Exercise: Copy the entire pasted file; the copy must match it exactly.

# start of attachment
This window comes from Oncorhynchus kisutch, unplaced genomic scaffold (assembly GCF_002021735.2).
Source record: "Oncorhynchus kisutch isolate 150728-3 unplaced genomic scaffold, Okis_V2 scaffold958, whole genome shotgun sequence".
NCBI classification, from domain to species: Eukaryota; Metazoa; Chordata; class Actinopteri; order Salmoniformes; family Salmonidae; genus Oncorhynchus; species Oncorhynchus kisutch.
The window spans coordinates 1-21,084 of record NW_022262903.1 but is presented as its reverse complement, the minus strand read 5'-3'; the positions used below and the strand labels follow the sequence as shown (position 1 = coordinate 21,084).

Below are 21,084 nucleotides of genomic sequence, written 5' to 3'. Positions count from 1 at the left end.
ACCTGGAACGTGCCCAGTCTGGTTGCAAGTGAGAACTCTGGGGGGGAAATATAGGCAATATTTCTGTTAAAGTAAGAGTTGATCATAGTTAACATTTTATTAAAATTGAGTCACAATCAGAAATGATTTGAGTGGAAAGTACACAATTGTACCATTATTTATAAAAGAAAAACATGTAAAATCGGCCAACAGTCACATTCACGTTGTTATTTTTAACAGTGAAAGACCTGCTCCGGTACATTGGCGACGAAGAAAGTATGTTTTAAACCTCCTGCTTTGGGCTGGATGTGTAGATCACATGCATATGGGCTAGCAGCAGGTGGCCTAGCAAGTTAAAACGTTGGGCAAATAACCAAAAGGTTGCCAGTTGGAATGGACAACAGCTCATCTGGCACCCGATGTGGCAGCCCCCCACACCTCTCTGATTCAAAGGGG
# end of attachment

This window comes from Oncorhynchus kisutch, unplaced genomic scaffold (assembly GCF_002021735.2).
Source record: "Oncorhynchus kisutch isolate 150728-3 unplaced genomic scaffold, Okis_V2 scaffold958, whole genome shotgun sequence".
NCBI classification, from domain to species: Eukaryota; Metazoa; Chordata; class Actinopteri; order Salmoniformes; family Salmonidae; genus Oncorhynchus; species Oncorhynchus kisutch.
The window spans coordinates 1-21,084 of record NW_022262903.1 but is presented as its reverse complement, the minus strand read 5'-3'; the positions used below and the strand labels follow the sequence as shown (position 1 = coordinate 21,084).

Below are 21,084 nucleotides of genomic sequence, written 5' to 3'. Positions count from 1 at the left end.
ACCTGGAACGTGCCCAGTCTGGTTGCAAGTGAGAACTCTGGGGGGGAAATATAGGCAATATTTCTGTTAAAGTAAGAGTTGATCATAGTTAACATTTTATTAAAATTGAGTCACAATCAGAAATGATTTGAGTGGAAAGTACACAATTGTACCATTATTTATAAAAGAAAAACATGTAAAATCGGCCAACAGTCACATTCACGTTGTTATTTTTAACAGTGAAAGACCTGCTCCGGTACATTGGCGACGAAGAAAGTATGTTTTAAACCTCCTGCTTTGGGCTGGATGTGTAGATCACATGCATATGGGCTAGCAGCAGGTGGCCTAGCAAGTTAAAACGTTGGGCAAATAACCAAAAGGTTGCCAGTTGGAATGGACAACAGCTCATCTGGCACCCGATGTGGCAGCCCCCCACACCTCTCTGATTCAAAGGGG